Matthieu Moy <> writes:

> Ramkumar Ramachandra <> writes:
>> Matthieu Moy wrote:
>>> AFAICT, "git merge --abort" is an alias for "git reset --merge"
>> Yes, that is correct.
>>> which
>>> was precisely designed to reset only modifications comming from a merge,
>>> and not the local changes that were present before the merge was
>>> started. The man pages are relatively obscure on the subject, but I'd
>>> call that a documentation bug.
>> I see.  Either way, we need a clean worktree for it to work, no?
> No, you don't. Just try if you're not convinced:

Heh, I still remember breaking "git merge" and got yelled at loudly.


>>> It does. stashing means the user will have to "stash pop" later. One
>>> extra step, one extra opportunity to forget something important.
>> That's only if there are conflicts.  If there are conflicts, you'll
>> have to stash anyway if:
>> - You're doing a pull-merge and want merge --abort to work.
> Again, no.
>>> A minor annoyance is that it will touch files that have no reason to be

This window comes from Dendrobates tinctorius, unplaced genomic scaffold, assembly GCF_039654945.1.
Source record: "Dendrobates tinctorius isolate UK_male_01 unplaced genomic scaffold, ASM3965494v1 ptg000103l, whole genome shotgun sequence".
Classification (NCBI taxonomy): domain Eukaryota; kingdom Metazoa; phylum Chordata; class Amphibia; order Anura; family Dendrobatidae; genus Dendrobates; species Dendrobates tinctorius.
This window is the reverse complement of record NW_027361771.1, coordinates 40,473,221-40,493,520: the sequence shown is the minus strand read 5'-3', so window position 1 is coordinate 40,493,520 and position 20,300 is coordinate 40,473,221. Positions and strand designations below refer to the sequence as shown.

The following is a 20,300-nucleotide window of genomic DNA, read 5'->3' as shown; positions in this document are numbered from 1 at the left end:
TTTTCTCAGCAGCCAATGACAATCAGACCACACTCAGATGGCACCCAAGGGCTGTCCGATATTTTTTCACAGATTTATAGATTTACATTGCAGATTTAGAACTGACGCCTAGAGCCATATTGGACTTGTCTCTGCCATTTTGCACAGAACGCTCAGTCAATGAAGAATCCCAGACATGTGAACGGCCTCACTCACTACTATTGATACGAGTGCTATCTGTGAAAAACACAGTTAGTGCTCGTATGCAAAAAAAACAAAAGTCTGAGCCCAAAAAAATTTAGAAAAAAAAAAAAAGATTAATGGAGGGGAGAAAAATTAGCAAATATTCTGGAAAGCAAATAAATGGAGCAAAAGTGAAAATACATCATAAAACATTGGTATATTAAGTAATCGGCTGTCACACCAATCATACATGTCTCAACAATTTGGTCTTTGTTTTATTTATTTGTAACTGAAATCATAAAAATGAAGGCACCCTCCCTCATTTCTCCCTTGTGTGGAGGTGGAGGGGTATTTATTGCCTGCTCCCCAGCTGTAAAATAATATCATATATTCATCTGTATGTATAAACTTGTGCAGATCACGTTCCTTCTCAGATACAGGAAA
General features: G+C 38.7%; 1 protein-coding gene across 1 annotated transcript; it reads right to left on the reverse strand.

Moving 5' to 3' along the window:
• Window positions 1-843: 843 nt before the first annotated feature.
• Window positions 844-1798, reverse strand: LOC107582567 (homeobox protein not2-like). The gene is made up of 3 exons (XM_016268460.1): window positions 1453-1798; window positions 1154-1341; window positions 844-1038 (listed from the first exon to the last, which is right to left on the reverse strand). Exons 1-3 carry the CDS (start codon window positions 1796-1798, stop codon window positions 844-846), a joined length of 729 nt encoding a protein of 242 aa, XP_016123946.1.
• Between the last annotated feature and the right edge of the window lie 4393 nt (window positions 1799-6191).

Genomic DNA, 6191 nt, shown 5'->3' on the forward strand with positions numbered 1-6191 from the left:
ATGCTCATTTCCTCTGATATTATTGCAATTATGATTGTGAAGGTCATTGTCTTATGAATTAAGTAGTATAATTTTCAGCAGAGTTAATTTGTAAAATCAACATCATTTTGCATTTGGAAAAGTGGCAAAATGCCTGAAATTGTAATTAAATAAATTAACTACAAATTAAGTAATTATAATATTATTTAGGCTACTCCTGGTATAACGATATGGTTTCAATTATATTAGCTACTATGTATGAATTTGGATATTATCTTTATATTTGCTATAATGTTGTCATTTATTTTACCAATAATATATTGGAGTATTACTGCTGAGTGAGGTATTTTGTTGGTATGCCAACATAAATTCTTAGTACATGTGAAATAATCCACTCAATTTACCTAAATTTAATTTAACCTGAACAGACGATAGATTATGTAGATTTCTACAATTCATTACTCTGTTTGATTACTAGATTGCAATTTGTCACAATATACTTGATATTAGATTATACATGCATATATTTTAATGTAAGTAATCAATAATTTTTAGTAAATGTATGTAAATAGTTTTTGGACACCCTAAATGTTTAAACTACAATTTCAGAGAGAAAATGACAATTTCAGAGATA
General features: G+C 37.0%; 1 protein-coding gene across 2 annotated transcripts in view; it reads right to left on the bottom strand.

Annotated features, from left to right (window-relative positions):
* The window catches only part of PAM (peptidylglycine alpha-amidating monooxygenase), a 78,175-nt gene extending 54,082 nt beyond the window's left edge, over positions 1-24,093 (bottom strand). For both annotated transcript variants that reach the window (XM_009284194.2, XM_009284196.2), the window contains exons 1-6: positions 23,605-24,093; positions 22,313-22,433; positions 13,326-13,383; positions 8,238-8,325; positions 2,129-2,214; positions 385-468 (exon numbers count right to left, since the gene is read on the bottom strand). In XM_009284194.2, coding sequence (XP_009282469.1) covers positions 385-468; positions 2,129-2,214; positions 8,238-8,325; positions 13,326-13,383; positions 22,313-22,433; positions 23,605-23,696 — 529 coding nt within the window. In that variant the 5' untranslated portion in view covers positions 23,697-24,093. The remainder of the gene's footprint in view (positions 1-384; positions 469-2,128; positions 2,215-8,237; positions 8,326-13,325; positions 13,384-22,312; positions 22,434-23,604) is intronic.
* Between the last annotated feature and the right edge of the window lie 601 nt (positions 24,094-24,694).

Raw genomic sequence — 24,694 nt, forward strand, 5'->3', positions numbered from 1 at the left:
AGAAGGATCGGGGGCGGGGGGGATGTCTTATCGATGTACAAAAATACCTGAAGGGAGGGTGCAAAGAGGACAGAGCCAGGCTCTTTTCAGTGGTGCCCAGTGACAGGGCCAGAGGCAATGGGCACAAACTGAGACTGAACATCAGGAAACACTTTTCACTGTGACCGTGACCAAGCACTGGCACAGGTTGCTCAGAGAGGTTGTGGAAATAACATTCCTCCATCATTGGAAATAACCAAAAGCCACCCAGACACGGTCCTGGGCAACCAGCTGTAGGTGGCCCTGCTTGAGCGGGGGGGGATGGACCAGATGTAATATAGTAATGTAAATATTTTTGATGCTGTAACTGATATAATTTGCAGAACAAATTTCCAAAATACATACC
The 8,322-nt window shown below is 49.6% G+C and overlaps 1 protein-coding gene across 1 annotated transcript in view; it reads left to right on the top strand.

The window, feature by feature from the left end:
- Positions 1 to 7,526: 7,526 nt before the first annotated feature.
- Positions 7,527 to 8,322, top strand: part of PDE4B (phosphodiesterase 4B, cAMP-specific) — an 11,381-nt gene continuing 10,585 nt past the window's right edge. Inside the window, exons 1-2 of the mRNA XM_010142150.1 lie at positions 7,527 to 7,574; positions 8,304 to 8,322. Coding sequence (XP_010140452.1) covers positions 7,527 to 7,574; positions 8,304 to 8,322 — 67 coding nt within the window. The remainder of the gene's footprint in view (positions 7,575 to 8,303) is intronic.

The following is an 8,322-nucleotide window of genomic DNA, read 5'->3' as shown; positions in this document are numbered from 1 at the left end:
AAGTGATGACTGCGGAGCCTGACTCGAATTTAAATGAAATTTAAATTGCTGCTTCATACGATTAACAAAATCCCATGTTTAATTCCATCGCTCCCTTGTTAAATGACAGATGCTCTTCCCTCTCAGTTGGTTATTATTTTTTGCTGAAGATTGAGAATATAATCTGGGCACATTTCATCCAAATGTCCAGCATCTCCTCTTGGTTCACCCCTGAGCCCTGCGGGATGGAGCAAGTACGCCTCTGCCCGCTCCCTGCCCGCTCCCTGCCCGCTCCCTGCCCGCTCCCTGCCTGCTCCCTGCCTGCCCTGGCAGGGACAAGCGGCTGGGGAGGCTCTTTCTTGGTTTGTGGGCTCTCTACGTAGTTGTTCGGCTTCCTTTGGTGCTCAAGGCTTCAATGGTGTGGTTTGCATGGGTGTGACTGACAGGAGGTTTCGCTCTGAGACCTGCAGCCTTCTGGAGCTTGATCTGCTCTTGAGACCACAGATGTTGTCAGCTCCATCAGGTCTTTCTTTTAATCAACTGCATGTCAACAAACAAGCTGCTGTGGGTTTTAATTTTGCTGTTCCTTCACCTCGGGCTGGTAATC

>>> touched, hence may trigger extra rebuilds with "make", disturbing text
>>> editors that have the file open, etc.
>> Okay, I need to ask you something at this point: do you ever run merge
>> on a dirty worktree unless you're absolutely sure that your local
>> changes won't conflict with the changes introduced by the merge? 
> Most of the time, I just run "git pull" or "git merge". I know it's
> conservative enough, to it will stop if there's anything dangerous.


> No, I'm not proposing to do anything for merge. There's no reason to try
> being uniform in conflict resolution for pull-merge and pull-rebase as
> it is already different now. We already have "git rebase --continue", we
> don't have "git merge --continue". So what? The fact that merge doesn't
> have the equivalent doesn't mean we should not do something for "rebase
> --continue".

Well said.
To unsubscribe from this list: send the line "unsubscribe git" in
the body of a message to
More majordomo info at

Reply via email to